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Histoplasmosis
Oct 29, 1996

My family member is an Aids patient. He has been diagnosed with histoplasmostis He is on combination anti viral therapy and responding well. Will the therapy reduce the histoplasmosis or have any effect on the histo? What is the latest research and study pertaining to Aids and histo? Can the histo spread to other parts on the body such as skin or eyes?

Response from Dr. Cohen

Histoplasmosis is a fungal infection that is particularly common in the Ohio and Mississippi River Valleys. In people with AIDS it generally presents as a disseminated infection, with fevers, night sweats, weight loss, and sometimes with respiratory or neurologic symptoms.

Because you are more likely to develop disseminated histoplasmosis if your immune system isn't functioning properly, antiretroviral therapy may help. But it is also very important to receive specific therapy for the histoplasmosis, because therapy is very effective at treating the disease and keeping it from coming back. The treatment usually consists of several weeks of intravenous amphotericin B during the acute illness, followed by suppression with oral itraconazole for life. People with mild cases of histoplasmosis can sometimes be treated with itraconazole from the beginning.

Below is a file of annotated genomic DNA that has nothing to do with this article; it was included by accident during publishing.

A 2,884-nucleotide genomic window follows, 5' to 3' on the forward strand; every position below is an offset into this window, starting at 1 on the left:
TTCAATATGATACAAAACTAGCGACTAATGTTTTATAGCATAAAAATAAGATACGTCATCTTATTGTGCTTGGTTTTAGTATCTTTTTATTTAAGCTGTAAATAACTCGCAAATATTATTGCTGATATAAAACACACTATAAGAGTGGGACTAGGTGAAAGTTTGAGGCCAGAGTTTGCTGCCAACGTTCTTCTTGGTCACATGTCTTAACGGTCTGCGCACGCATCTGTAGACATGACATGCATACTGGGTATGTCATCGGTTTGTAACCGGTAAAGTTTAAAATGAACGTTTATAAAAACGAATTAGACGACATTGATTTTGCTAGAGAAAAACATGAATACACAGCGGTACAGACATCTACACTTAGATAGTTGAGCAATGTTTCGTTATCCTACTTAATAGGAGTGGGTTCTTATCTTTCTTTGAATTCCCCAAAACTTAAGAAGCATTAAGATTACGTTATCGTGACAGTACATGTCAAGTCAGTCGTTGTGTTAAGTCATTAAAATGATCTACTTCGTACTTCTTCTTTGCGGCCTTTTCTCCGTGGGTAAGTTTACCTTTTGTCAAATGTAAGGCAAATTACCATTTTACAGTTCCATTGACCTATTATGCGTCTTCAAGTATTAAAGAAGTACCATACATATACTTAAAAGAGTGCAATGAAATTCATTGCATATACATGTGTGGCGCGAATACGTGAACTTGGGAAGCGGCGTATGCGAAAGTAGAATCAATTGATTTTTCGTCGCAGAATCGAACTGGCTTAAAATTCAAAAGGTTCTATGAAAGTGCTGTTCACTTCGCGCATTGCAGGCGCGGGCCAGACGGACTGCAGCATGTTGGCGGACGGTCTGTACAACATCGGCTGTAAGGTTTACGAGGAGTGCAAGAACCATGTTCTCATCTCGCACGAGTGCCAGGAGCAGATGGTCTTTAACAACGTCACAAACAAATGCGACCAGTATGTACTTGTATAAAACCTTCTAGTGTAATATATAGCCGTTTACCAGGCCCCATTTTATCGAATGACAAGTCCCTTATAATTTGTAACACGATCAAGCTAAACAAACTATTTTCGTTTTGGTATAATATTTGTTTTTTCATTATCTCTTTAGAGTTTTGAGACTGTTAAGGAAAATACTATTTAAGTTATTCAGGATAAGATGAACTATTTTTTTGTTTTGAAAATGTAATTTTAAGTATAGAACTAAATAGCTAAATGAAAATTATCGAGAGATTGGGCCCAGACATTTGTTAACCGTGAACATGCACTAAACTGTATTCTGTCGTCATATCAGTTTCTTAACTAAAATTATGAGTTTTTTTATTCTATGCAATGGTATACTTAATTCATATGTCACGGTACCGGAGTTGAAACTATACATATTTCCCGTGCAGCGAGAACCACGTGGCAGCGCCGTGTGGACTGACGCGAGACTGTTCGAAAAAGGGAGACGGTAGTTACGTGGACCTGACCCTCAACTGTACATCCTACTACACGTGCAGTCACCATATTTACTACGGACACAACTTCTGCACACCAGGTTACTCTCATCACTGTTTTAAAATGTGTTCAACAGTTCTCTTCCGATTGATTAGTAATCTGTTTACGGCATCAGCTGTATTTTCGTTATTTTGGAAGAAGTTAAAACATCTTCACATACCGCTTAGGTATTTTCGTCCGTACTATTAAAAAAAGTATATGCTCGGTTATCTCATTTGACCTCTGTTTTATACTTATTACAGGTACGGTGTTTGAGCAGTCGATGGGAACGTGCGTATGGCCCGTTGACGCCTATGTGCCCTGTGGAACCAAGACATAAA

Histoplasmosis can affect just about all parts of the body. Skin lesions are fairly common during the acute illness. It can also affect the eyes, although that is not as common.



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